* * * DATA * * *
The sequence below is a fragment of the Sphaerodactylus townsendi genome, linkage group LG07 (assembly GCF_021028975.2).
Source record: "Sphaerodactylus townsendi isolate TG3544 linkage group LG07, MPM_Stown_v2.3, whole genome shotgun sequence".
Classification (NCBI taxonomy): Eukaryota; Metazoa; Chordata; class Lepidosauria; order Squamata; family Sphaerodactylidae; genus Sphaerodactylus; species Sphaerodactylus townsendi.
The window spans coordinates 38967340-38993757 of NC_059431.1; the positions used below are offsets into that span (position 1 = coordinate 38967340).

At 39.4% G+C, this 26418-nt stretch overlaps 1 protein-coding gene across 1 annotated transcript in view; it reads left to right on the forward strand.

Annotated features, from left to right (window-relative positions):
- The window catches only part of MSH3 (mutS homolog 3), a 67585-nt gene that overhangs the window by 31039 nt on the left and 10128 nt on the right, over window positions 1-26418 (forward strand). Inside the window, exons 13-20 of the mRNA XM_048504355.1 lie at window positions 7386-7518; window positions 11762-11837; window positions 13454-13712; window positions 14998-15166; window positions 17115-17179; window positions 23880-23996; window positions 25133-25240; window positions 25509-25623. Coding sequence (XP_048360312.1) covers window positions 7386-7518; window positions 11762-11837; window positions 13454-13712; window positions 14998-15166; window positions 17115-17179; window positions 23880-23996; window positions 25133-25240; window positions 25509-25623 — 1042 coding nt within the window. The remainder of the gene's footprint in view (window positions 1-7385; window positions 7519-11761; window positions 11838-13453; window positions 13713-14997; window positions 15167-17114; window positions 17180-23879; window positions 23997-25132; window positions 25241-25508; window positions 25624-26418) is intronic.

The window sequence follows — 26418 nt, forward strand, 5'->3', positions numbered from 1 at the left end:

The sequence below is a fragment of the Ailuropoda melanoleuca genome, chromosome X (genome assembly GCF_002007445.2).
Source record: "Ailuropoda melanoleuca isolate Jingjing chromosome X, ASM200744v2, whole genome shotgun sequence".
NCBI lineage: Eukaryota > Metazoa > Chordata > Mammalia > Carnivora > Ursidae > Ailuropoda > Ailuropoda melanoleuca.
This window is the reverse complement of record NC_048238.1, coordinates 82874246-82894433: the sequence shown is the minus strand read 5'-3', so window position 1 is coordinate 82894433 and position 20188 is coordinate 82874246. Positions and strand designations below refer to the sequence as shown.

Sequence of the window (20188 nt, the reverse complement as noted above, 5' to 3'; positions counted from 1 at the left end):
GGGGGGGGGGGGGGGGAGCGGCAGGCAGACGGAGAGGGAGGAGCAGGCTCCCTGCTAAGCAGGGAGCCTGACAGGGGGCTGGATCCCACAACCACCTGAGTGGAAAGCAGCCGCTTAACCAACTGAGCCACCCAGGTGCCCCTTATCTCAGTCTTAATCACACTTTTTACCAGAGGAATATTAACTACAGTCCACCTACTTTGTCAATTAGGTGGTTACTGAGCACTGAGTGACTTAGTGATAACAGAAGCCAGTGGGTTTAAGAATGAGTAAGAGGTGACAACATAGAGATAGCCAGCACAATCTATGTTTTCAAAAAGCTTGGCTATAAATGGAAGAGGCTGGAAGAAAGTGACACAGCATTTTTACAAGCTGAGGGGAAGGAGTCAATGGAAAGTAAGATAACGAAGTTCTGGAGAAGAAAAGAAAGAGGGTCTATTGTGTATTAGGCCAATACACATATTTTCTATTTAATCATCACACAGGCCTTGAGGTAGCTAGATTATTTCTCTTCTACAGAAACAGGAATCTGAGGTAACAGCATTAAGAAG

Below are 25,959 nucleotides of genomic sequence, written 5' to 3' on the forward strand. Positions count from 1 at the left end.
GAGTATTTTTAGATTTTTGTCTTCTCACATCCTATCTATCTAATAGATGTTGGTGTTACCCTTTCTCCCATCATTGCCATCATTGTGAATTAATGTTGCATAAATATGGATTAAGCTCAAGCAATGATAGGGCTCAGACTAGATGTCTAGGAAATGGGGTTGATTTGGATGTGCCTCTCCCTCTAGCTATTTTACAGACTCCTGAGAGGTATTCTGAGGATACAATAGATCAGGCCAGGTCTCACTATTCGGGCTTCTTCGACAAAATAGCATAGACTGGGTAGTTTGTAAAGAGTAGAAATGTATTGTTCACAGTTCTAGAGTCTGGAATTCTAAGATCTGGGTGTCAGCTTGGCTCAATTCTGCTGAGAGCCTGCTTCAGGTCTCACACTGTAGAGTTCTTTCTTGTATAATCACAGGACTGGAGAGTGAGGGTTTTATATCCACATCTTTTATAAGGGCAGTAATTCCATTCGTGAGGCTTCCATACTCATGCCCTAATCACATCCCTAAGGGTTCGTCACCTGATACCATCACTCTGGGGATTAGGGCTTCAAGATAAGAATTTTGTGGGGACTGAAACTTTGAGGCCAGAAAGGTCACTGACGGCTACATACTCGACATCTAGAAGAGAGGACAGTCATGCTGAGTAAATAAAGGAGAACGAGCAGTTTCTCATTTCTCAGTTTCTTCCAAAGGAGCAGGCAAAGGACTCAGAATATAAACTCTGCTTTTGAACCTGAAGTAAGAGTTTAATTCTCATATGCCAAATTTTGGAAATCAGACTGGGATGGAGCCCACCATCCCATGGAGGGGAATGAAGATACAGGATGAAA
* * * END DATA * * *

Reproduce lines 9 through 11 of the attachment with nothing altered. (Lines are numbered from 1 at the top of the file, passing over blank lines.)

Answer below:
The sequence below is a fragment of the Ailuropoda melanoleuca genome, chromosome X (genome assembly GCF_002007445.2).
Source record: "Ailuropoda melanoleuca isolate Jingjing chromosome X, ASM200744v2, whole genome shotgun sequence".
NCBI lineage: Eukaryota > Metazoa > Chordata > Mammalia > Carnivora > Ursidae > Ailuropoda > Ailuropoda melanoleuca.